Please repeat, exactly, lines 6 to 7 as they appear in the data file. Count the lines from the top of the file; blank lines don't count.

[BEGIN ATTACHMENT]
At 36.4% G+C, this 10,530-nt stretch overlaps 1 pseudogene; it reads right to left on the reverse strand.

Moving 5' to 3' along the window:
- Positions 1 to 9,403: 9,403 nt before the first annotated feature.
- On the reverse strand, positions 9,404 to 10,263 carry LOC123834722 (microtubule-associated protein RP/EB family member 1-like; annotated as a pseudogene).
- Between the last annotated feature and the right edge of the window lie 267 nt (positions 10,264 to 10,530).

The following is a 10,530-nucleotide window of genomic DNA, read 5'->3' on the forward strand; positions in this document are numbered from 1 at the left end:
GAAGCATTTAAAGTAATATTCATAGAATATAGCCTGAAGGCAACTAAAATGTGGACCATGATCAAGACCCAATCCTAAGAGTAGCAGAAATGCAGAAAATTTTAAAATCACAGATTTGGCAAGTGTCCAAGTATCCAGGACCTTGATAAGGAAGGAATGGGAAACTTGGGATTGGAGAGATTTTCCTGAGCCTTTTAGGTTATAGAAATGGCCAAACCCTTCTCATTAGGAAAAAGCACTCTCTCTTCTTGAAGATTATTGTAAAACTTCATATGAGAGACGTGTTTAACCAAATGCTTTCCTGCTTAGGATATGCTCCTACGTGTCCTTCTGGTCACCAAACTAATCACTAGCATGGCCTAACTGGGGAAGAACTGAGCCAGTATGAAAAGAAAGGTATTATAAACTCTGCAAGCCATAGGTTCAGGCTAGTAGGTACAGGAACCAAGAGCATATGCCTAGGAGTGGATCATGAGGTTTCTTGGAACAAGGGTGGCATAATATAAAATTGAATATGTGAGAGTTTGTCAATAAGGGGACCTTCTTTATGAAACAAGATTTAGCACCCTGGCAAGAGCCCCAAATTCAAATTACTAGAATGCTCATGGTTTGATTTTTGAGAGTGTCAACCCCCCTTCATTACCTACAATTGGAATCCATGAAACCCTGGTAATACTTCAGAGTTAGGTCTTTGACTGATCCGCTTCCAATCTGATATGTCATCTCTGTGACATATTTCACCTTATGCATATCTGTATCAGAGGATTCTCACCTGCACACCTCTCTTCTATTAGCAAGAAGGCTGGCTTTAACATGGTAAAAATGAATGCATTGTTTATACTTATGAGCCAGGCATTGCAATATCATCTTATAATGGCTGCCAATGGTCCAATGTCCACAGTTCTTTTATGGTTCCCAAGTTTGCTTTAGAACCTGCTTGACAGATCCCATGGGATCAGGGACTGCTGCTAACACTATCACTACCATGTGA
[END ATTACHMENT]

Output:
The following is a 10,530-nucleotide window of genomic DNA, read 5'->3' on the forward strand; positions in this document are numbered from 1 at the left end:
GAAGCATTTAAAGTAATATTCATAGAATATAGCCTGAAGGCAACTAAAATGTGGACCATGATCAAGACCCAATCCTAAGAGTAGCAGAAATGCAGAAAATTTTAAAATCACAGATTTGGCAAGTGTCCAAGTATCCAGGACCTTGATAAGGAAGGAATGGGAAACTTGGGATTGGAGAGATTTTCCTGAGCCTTTTAGGTTATAGAAATGGCCAAACCCTTCTCATTAGGAAAAAGCACTCTCTCTTCTTGAAGATTATTGTAAAACTTCATATGAGAGACGTGTTTAACCAAATGCTTTCCTGCTTAGGATATGCTCCTACGTGTCCTTCTGGTCACCAAACTAATCACTAGCATGGCCTAACTGGGGAAGAACTGAGCCAGTATGAAAAGAAAGGTATTATAAACTCTGCAAGCCATAGGTTCAGGCTAGTAGGTACAGGAACCAAGAGCATATGCCTAGGAGTGGATCATGAGGTTTCTTGGAACAAGGGTGGCATAATATAAAATTGAATATGTGAGAGTTTGTCAATAAGGGGACCTTCTTTATGAAACAAGATTTAGCACCCTGGCAAGAGCCCCAAATTCAAATTACTAGAATGCTCATGGTTTGATTTTTGAGAGTGTCAACCCCCCTTCATTACCTACAATTGGAATCCATGAAACCCTGGTAATACTTCAGAGTTAGGTCTTTGACTGATCCGCTTCCAATCTGATATGTCATCTCTGTGACATATTTCACCTTATGCATATCTGTATCAGAGGATTCTCACCTGCACACCTCTCTTCTATTAGCAAGAAGGCTGGCTTTAACATGGTAAAAATGAATGCATTGTTTATACTTATGAGCCAGGCATTGCAATATCATCTTATAATGGCTGCCAATGGTCCAATGTCCACAGTTCTTTTATGGTTCCCAAGTTTGCTTTAGAACCTGCTTGACAGATCCCATGGGATCAGGGACTGCTGCTAACACTATCACTACCATGTGA